Benefits of a Multi Generational Advisory Firm

Many clients of financial advisors share a common concern and fear. Because the process of finding an individual to trust with their money is not something to be taken lightly, this concern can be magnified. Clients wonder what happens to them if their financial advisor retires or unexpectedly dies. This is a legitimate concern. As a result they have been deemed physically or mentally incapable of handling your finances. This commonly voiced concern is why advisory firms and the financial industry have begun focusing more on succession planning and multi-generational advisory teams.

Built In Transition Planning 
Life is unpredictable and we cannot predict the future. What we do know is that change and growing older are inevitable. Just as you are working hard to save enough to retire, your financial advisor is doing the same. Multi-generational advisory firms have a built-in transition plan. These firms are acclimating their newer and younger associates with current clients. They are leveraging the experience and wisdom that the senior advisors have gained to help train and guide newer associates. Newer advisors will gain experience, knowledge and expertise in the field while working with senior partners. This built in transition plan ensures continuity and no disruption of service to the client. While this won’t happen over night and will require a lot of work, this type of planning is in the client’s best interest. Feeling confident that your advisors have a plan for you and your future should be encouraging and expected. Multi-generational family practices offer an additional dynamic where family life, familiarity and genetics can also contribute to the trust factor.

Experience And Wisdom Meet New Technology And Expanded Communications
As an advisor enters into the industry, there is one valuable thing that all of the studying, textbooks, and exams cannot provide experience. Experience is undeniably an important attribute when looking at an advisor. This can only be obtained with time and is something every new associate has to go through “on the job”. Multi-generational advisory firms are more prepared to alleviate this concern. While they cannot completely eliminate this, aging advisors are able to pass down their experience and wisdom to the next generation of advisors through training and mentorship. This is extremely valuable asset for any new advisor in the field and can play a huge role in their development and client successes. The veteran advisor also stands to benefit from this relationship. After doing things the same way for a number of years, a fresh new outlook and access to new communication tools will be of tremendous help to the senior advisor and their clients.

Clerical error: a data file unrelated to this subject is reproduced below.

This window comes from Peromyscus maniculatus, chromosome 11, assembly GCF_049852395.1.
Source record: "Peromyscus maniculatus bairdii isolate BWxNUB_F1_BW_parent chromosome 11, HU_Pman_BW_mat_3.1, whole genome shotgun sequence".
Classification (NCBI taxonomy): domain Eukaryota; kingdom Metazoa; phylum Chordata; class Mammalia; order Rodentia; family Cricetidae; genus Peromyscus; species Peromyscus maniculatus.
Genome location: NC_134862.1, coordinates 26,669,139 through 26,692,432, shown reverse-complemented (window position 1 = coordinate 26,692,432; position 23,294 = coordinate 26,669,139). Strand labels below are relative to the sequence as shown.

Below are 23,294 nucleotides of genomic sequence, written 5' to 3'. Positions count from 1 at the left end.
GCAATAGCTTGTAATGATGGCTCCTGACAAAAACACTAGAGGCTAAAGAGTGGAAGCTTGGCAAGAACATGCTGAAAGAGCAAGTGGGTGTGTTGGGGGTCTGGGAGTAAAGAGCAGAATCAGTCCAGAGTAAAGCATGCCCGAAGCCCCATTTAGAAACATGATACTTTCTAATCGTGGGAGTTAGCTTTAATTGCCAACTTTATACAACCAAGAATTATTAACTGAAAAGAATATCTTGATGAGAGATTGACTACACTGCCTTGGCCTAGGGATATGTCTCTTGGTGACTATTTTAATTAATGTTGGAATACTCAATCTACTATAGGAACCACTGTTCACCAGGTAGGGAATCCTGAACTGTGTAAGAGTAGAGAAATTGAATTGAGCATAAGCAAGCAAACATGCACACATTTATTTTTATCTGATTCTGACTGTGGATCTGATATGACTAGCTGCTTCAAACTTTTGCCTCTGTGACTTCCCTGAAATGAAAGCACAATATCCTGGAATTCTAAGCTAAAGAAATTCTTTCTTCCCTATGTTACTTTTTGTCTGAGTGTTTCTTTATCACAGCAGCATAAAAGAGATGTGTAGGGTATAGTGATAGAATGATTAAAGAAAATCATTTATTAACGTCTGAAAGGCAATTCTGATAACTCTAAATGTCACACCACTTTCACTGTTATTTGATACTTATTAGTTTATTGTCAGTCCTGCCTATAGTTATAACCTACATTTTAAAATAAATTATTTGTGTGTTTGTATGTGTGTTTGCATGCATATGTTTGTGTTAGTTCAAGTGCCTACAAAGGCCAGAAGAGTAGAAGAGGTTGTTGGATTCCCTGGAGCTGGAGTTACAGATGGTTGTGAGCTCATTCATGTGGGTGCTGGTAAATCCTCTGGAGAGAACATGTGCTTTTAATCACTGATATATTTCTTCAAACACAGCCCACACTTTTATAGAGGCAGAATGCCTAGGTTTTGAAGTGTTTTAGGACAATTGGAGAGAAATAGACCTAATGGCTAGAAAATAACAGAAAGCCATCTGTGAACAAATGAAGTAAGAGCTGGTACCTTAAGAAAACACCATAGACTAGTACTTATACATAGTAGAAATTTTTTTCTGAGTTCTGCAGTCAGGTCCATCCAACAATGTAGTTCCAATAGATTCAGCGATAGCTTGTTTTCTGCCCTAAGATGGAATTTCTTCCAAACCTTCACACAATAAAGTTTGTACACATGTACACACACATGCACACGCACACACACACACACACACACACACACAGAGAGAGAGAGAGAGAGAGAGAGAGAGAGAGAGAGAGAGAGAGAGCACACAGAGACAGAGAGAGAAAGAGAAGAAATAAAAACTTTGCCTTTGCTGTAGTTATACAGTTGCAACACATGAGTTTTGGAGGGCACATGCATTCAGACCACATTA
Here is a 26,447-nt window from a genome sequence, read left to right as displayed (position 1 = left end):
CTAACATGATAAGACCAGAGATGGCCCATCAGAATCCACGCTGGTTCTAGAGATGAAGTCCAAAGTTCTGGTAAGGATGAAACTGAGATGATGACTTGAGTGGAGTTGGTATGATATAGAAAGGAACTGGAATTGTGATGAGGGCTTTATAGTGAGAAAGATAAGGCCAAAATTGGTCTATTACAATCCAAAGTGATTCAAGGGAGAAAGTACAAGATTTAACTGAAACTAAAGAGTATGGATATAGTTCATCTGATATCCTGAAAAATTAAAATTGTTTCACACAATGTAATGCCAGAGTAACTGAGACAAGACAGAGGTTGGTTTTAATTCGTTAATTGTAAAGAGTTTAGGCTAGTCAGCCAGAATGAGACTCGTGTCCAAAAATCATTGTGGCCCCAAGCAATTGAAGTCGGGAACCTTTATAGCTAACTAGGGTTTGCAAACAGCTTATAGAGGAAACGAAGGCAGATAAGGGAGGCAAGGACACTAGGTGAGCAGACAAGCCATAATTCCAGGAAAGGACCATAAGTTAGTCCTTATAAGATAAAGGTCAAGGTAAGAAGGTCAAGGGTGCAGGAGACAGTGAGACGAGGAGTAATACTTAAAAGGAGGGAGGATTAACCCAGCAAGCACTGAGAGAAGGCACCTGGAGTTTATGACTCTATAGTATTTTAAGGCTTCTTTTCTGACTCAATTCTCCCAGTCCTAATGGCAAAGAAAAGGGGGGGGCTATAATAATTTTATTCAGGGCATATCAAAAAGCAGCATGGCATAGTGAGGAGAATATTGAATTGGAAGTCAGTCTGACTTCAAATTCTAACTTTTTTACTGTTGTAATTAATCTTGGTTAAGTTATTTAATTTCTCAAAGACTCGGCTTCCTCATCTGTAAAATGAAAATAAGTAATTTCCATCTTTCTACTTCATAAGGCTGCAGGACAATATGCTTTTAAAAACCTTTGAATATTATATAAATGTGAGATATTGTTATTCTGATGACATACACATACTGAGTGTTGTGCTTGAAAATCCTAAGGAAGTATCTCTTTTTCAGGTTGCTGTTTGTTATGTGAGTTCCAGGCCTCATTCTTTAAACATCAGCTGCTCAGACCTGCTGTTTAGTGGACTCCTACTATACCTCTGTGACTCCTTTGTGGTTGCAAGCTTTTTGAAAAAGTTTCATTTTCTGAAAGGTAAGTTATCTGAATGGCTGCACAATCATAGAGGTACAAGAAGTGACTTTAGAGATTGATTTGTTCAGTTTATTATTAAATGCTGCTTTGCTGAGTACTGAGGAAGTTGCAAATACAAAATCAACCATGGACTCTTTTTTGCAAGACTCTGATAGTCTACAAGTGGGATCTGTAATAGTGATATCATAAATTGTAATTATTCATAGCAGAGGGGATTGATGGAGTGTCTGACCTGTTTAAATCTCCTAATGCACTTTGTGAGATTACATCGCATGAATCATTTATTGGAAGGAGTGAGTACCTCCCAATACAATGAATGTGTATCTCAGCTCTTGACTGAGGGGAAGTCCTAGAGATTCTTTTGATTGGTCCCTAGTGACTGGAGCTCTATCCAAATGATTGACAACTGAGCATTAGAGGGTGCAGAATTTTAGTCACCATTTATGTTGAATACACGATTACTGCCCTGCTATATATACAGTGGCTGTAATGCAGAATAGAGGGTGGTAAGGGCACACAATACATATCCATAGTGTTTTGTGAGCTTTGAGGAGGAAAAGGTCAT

Sales Tricks

1. The Probe
On your first contact with any salesperson, they’ll usually ask you a few questions. These have two main goals. Most obviously, they’re trying find out what you’re looking for. But they’re also aimed at finding out how serious you are about buying.

2. The Psychology Test
To be successful in selling to you, a seller must quickly work out what kind of a person you are so they can adjust their sales pitch to appeal to someone like you. If you’re a positive, extrovert, glass-half-full person, then they’ll probably try to sell the dream – stress how what they’re selling will improve your life. But if you’re more of a glass-half-empty worrier, then the seller will sell security – focus more on the features and performance of what’s being sold.

3. The Make-a-Friend
Sellers will have many tricks to make us like them as the more we like someone, the more likely we are to buy from them. One of the most frequently used techniques is called active listening. With active listening the seller will use all kinds of non-verbal gestures such as leaning forward, inclining their head slightly to one side, widening their eyes, pursing their lips thoughtfully and stroking their chin to show their interest in us. Some sellers even sit in front of the mirror at home practising their active listening skills.

4. The Trust Me
Many salespeople are trained to portray themselves as trusted advisers helping us make the right buying decision rather than being seen as commission-hungry vultures slavering to get hold of our money. One of many ways of achieving this is the same side of the table. Rather than standing or sitting opposite the customer creating a situation where the seller and buyer are like adversaries facing each other, the seller changes their position so they’re standing or sitting almost beside the customer as if they’re working together with the customer to solve the customer’s problem – which house, car, TV, phone or insurance to buy.

5. The Persuaders
Having managed to get us interested in buying something, the seller then needs to get us to make the decision to move ahead. To put pressure on us, they might try the closing door – suggest there’s only a limited time to get the deal they’re offering; or the phantom buyer tell us there are other people interested in buying what we want even if this isn’t true; auction fever use other real or phantom buyers to make us feel we have to offer a higher price if we’re to get what we want; or even the deliberate mistake when adding up the price of something, they deliberately forget some small part so that the buyer, thinking they’re smarter than the seller, rushes to complete the deal.